Consider the following LaTeX manuscript featuring a TikZ picture of a tall, rainbow shaded rectangle. The code is essentially copy-and-pasted from the example in the end of subsection 109.3 ('Using Shadings') of chapter 109 ('Shadings') of the TikZ & PGF manual for version 3.0.1a, p. 1088.

    \pgfdeclareverticalshading{rainbow}{100bp}{color(0bp)=(red); color(25bp)=(red); color(35bp)=(yellow); color(45bp)=(green); color(55bp)=(cyan); color(65bp)=(blue); color(75bp)=(violet); color(100bp)=(violet)}
        \shade[shading angle=90] (3,0) rectangle +(1,2);

The resulting image is (not to scale)

                                                  A rainbow shaded rectangle

The shading of this rectangle ranges from violet on the left to red on the right. I don't understand why this is so. In my opinion it should range from blue to yellow. I base this opinion on the shading algorithm given in the description of the \pgfshadepath{〈shading name〉}{〈angle〉} command on pp. 1085-1086:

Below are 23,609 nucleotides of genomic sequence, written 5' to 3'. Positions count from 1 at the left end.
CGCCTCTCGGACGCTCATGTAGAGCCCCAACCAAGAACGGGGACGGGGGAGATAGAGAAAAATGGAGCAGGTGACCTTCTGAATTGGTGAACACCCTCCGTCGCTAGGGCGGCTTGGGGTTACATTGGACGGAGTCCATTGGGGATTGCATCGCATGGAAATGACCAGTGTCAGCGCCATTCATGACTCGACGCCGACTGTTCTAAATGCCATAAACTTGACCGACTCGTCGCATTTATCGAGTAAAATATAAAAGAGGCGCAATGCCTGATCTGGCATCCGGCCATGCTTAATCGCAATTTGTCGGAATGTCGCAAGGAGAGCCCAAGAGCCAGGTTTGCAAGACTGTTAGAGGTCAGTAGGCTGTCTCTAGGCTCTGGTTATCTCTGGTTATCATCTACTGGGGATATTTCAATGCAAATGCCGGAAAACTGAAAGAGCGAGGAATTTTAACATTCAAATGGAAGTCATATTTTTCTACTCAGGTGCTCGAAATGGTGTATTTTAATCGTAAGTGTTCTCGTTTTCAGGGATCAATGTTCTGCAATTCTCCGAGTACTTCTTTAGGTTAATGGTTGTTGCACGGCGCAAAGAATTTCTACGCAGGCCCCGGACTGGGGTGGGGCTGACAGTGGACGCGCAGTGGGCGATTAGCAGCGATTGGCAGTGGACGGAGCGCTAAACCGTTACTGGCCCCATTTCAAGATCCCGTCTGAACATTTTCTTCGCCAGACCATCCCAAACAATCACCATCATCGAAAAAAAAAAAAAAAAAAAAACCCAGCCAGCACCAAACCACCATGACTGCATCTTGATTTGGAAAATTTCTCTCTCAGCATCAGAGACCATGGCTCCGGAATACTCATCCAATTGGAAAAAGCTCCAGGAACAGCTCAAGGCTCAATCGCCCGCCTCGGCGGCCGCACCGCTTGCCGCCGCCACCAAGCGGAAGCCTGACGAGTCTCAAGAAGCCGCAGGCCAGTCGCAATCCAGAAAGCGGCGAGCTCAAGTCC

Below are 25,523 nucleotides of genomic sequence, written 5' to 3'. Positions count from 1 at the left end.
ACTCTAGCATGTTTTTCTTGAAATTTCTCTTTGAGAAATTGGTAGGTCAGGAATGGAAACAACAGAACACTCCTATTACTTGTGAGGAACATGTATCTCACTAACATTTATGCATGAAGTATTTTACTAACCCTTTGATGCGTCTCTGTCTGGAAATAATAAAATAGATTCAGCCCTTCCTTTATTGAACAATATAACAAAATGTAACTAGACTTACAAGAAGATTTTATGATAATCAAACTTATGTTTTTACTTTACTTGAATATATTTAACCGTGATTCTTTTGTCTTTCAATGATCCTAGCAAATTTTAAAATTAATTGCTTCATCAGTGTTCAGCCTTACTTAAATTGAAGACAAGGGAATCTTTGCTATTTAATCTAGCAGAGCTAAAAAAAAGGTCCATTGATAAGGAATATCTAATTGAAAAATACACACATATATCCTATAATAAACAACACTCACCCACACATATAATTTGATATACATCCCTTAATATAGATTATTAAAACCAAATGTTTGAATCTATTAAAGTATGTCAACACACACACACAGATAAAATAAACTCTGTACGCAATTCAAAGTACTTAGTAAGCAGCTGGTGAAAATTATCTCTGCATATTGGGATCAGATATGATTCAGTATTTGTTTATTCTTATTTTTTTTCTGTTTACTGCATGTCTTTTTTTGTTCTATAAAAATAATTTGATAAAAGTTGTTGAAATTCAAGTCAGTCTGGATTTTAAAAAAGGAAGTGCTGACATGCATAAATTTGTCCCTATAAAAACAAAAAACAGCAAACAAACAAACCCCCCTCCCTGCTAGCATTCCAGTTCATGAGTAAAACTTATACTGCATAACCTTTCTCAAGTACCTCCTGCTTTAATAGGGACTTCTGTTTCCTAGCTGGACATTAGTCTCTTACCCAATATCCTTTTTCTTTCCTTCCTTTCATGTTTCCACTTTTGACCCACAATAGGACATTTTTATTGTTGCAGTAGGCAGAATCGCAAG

First, PGF will set up a local scope.

Second, it uses the current path to clip everything inside this scope. However, the current path is once more available after the scope, so it can be used, for example, to stroke it.

Now, the 〈shading name〉 should be a shading whose width and height are 100 bp, that is, 100 big points. PGF has a look at the bounding box of the current path. This bounding box is computed automatically when a path is computed; however, it can sometimes be (quite a bit) too large, especially when complicated curves are involved.

Inside the scope, the low-level transformation matrix is modified. The center of the shading is translated (moved) such that it lies on the center of the bounding box of the path. The low-level coordinate system is also scaled such that the shading “covers” the path (the details are a bit more complex, see below). Then, the coordinate system is rotated by 〈angle〉.

Finally, if the macro \pgfsetadditionalshadetransform has been used, an additional transformation is applied.

After everything has been set up, the shading is inserted.

If both the path and the shadings were always rectangles and if rotations were never involved, it would be easy to scale shadings such they always cover the path. However, when a vertical shading is rotated, it must obviously be “magnified” so that it still covers the path. Things get worse when the path is not a rectangle itself.